Responding to a text message, I walked down to St Vincents Private Hospital, to visit my friend Steve, hospitalised after months of reactive arthritis with a herniated disk. We threaded together a conversation through his morphine until the latter done and I was ejected from his room.

Spent the rest of the afternoon wandering through Paddington weekend markets, enjoying the sunshine. It's not yet Spring and Sydney's been walking that deliciously cosy line between cool and warm.

Another Steve Irwin joke: why didn't he wear sunscreen to protect him from harmful rays?

Friday, September 15, 2006


Spent this morning at an internet cafe, fiddling with UK visa forms. Grocery shopping, more hellos. Afternoon nap, pizza with Phil and Michael, another half night of sleep.

Thursday, September 14, 2006


My first view of daytime Sydney since May 2005. Walking up to Newtown, I suffer an intense flash of homesickness as I look out at the intense blue skies, hear the local bird song, watch a snail ooze over the footpath before me. At Vargabar, I bookend my time away with a fantastic Flat White coffee - as I did just prior to leaving. The barista smiles to see me, asks after Bondi.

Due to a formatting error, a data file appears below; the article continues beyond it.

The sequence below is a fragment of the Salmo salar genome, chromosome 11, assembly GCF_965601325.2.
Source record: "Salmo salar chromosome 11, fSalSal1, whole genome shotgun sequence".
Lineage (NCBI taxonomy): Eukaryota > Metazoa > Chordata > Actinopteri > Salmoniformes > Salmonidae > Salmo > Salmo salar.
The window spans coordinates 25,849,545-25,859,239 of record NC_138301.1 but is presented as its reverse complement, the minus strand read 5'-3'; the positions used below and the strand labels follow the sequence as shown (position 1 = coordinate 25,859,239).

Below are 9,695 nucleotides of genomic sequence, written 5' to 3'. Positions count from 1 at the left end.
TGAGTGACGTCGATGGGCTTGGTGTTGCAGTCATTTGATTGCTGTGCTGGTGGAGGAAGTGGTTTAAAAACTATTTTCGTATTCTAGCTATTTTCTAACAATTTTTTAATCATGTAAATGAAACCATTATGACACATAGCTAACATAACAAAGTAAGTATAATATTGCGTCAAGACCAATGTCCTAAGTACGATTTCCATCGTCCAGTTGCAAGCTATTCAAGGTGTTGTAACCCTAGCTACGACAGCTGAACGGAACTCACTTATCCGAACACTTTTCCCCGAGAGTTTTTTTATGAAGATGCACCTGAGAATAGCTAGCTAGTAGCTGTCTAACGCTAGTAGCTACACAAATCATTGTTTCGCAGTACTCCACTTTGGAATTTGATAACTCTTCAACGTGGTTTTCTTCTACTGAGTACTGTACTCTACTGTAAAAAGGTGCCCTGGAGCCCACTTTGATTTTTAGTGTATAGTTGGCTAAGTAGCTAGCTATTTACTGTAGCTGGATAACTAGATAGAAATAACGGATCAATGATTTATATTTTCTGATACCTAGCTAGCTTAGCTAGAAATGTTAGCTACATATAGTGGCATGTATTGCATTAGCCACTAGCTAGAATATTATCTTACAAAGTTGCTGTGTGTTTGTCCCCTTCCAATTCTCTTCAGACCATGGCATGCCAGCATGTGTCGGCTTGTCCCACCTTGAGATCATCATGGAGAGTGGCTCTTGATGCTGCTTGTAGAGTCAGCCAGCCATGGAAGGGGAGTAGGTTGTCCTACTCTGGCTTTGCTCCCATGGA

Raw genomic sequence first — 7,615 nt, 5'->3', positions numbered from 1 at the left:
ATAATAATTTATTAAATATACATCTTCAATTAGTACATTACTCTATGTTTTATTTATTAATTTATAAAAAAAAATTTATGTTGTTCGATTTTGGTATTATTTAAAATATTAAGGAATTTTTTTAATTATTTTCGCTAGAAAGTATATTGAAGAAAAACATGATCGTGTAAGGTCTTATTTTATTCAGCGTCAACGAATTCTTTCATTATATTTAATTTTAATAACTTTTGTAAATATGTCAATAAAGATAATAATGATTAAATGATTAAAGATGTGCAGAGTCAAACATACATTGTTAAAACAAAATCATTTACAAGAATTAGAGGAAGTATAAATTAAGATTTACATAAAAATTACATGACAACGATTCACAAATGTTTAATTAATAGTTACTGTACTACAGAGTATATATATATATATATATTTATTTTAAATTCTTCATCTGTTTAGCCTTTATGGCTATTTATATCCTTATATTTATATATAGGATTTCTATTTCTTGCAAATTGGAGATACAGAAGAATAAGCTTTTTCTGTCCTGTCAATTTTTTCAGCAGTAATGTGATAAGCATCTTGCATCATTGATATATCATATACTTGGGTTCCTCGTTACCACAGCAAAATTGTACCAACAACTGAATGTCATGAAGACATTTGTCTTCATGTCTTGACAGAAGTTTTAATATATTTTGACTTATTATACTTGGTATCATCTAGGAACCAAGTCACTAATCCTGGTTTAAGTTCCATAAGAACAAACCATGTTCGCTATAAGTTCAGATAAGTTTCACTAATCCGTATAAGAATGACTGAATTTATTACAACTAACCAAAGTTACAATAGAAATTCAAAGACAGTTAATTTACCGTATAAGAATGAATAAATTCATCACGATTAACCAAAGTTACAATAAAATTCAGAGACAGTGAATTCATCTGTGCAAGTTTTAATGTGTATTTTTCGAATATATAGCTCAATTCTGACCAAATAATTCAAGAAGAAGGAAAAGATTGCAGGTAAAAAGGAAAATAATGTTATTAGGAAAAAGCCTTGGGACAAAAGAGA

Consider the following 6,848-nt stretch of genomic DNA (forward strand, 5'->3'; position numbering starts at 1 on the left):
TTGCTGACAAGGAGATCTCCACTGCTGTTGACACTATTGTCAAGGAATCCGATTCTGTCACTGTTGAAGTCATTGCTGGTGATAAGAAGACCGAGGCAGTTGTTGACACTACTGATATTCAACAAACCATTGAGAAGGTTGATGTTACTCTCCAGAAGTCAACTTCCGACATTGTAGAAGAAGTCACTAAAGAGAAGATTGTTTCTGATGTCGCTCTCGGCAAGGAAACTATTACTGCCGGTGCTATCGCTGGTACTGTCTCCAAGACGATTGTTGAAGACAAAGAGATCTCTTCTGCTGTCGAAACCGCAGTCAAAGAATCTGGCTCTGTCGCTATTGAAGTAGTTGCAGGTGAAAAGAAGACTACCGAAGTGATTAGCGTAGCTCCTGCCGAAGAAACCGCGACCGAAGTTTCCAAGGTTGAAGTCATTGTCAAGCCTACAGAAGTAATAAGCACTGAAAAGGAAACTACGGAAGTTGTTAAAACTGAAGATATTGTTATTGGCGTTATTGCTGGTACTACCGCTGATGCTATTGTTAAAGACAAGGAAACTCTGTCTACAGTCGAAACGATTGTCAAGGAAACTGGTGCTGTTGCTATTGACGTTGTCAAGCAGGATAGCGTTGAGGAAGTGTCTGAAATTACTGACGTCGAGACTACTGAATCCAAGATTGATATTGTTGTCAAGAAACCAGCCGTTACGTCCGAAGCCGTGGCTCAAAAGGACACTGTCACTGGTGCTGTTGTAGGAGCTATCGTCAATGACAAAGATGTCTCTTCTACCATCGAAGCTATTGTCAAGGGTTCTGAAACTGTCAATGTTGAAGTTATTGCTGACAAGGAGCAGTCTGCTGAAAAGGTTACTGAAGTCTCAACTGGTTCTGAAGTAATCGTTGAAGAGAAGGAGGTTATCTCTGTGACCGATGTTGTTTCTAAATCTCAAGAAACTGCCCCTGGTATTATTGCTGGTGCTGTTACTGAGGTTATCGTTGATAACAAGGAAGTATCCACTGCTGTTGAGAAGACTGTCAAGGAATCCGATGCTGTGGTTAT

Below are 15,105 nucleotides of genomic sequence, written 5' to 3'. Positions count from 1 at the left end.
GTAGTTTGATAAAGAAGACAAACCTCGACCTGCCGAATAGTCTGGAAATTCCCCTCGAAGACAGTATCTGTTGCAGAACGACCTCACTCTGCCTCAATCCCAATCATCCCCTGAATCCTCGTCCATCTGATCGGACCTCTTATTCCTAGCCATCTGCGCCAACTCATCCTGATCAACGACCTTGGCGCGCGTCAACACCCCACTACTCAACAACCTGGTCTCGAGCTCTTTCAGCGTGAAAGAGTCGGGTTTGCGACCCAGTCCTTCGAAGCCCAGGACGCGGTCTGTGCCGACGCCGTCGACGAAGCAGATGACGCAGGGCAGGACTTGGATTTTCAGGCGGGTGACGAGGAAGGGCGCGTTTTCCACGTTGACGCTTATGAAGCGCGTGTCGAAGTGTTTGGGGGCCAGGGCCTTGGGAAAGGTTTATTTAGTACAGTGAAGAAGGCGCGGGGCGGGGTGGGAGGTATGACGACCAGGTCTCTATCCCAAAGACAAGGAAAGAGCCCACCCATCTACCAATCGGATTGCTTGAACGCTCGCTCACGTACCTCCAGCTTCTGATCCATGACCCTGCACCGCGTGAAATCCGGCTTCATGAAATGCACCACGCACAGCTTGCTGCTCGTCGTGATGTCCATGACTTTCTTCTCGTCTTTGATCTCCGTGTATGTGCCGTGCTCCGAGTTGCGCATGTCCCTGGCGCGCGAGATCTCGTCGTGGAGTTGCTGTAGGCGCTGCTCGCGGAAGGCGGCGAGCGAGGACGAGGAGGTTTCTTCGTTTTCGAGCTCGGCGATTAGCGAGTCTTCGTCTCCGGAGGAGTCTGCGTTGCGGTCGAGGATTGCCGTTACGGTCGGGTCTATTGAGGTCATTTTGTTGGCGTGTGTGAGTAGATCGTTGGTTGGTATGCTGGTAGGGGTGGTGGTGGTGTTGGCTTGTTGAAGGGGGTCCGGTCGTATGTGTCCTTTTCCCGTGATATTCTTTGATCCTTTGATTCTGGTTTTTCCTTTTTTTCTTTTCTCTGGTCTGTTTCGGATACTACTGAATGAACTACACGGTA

Phil appears, fresh from gym, as I down a lovely Sydney breakfast: poached eggs on rye with asparagus and grilled mushrooms, dusted with parmesan. Fresh, inexpensive and rarely seen north of the equator.

Drop into Elizabeth's bookshop where I worked part-time prior to my European adventure. Liz is in town (normally looking after the Perth base of her empire). Also stop into So/Odeon, one of my favourite music stores: they've got Eleni Karaindrou's new ECM concert recording: Elegy of the Uprooted. This 2CD set knits together music from her previous recordings into under the theme of the title. Reading a review of one the Theo Angelopoulos films she scored - The Weeping Meadow - this phrase caught my eye: he continues to find such haunting beauty in scenes of merciless despair. Perhaps Angelopoulos should be hired to direct some advertisements for flying cattle-class across ten time-zones.